GitHub just added a new feature: files in the web view of a Git repository can now be edited and then committed in the browser. A similar feature was added to Google Code a few months ago.
Google Code has finally released support for Git repositories on Google Code, adding to the existing DVCS support with Mercurial and the CVCS support of Subversion. The only remaining player not to fully move towards Git repositories is now Apache, which has its own read-only copies of a writable Subversion repository.
GitHub have launched a desktop client for Mac OS X called simply GitHub for Mac.
GitHub recently announced they had passed two million git repositories hosted, with 70% being created in the last year alone and an expected 1m users later this year. What else is new at GitHub?
First Haskell, and now Eclipse moves to GitHub. Only Git repositories are being mirrored to GitHub, but there's more than 70 repositories already created at the Eclipse Foundation page on GitHub. With EGit 0.11 being released as part of 3.6.2 and aiming for a 1.0 release in Eclipse 3.7, there's more demand than ever to move to Git for Eclipse projects.
The well-known Haskell implementation GHC is moving from Darcs to a repository on GitHub, citing wider tool support and faster operations.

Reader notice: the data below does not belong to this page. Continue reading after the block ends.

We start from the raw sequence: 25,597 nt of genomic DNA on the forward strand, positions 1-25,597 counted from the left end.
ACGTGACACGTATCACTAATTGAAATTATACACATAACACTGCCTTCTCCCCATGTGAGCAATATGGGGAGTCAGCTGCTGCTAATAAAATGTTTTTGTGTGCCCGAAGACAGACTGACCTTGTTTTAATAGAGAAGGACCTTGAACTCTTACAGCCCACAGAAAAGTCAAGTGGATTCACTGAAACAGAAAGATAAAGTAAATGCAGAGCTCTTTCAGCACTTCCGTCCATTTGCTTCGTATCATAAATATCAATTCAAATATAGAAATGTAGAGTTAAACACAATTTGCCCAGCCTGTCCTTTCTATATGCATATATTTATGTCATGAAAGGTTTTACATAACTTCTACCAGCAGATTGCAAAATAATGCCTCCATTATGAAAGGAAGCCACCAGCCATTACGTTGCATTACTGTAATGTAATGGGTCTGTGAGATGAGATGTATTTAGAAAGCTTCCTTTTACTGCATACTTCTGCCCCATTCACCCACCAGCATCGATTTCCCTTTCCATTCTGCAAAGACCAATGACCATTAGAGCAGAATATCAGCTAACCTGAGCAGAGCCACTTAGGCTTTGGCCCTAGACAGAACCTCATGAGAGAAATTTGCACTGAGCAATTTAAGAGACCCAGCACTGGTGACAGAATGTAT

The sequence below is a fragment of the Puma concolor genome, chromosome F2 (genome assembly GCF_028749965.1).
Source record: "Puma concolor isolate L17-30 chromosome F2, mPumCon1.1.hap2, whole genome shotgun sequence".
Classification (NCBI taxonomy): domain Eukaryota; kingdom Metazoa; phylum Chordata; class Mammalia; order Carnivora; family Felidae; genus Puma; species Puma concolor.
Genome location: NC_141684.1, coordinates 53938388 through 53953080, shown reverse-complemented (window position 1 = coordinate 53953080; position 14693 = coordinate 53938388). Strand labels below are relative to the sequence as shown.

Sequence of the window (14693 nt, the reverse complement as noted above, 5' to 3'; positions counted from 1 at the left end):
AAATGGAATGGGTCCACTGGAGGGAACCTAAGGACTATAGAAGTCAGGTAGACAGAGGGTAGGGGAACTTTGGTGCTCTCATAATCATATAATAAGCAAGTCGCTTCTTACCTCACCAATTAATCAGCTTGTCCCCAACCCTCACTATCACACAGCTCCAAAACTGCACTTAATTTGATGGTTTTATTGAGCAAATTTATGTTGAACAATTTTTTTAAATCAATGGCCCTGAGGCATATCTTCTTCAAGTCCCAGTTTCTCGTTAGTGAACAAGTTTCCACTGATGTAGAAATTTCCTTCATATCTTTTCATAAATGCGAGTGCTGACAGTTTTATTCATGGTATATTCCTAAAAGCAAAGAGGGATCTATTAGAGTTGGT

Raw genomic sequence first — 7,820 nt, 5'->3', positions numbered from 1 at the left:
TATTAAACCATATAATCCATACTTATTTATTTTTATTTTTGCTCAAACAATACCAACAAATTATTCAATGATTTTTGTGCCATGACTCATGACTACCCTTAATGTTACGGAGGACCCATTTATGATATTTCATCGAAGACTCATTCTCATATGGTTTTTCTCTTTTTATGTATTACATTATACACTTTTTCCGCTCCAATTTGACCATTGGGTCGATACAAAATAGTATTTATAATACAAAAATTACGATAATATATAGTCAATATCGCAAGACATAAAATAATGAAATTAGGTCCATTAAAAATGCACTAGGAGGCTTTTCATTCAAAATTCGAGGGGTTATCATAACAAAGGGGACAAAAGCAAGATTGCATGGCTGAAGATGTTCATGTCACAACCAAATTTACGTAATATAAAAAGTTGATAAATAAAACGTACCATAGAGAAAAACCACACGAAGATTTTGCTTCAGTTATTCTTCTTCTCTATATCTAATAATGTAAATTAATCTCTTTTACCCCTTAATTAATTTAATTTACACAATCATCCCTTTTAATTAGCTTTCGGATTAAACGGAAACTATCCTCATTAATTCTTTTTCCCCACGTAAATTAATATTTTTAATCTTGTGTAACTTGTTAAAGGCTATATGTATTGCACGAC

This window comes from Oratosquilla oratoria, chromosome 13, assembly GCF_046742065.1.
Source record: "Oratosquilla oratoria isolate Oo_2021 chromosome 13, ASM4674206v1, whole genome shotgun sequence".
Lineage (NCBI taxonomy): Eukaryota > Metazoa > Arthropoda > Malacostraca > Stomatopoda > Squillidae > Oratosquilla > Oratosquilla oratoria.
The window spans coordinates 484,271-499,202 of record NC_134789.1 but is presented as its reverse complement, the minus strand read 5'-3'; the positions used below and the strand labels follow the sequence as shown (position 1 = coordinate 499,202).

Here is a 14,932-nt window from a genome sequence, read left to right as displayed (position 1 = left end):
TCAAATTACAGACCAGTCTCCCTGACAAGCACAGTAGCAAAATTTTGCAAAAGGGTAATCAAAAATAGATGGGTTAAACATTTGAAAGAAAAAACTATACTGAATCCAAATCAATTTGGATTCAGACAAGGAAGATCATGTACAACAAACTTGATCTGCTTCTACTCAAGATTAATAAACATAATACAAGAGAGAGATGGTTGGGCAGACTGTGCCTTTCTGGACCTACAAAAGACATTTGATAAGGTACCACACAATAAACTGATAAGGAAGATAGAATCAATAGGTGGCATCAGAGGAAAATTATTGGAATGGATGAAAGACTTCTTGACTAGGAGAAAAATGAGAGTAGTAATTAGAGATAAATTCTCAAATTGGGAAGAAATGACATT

With a recent announcement from Nick Quaranto, RubyGems.org has become the default gem source for RubyGems. The three domains gemcutter.org, gems.rubyforge.org, and rubygems.org now all point to the same place, and gem serving and installation work for all three. RubyGems.org is the main web front end, to which the other two sites redirect. The secure site, https://rubygems.org, is also now live.
The first public version of the org.eclipse EGit plug-in version 0.7.1 has been released at EclipseCon. EGit is based on the pure Java implementation JGit, which means that it has no external dependencies or native code requirements; something which has historically hindered the adoption of Eclipse's Subversion support.
Google's ProtocolBuffers and Facebook's Thrift are options for binary serialization, but not ones that pleased the GitHub team - so they created BERT/BERT-RPC based on the Erlang's 'external term format'. BERT/BERT-RPC now power parts of Github's internal communication.
Git# is a .NET and Mono version of the popular source code management system, Git, obtained by porting JGit to C#. Other related projects are: msysgit and gitextensions.
GitHub has stopped automatically building Gems, and will stop their Gem server a year from now. The GitHub team suggests Gemcutter as alternative Gem hosting site next to RubyForge.
With the sudden disappearance of _why, some popular libraries as Markaby, Hpricot and others are orphaned. We look at the effort to find maintainers for some, and at replacements for other libraries.
Rip is a new package management system for Ruby. Why a new package management system? We talked to Rip developer Chris Wanstrath from GitHub to learn more.
GitHub now offers an installable version of the service for users who want to keep their code inside their network - and it's built on JRuby. TorqueBox is a new solution for running JRuby on Rails on JBoss, complete with integration for job queues and SIP integration Also: EngineYard announced it will start providing JRuby as a hosting option in July.
GitHub now also offers an issue tracker, integrated with their Git repository hosting. The issue tracker is also accessible through their new API 2.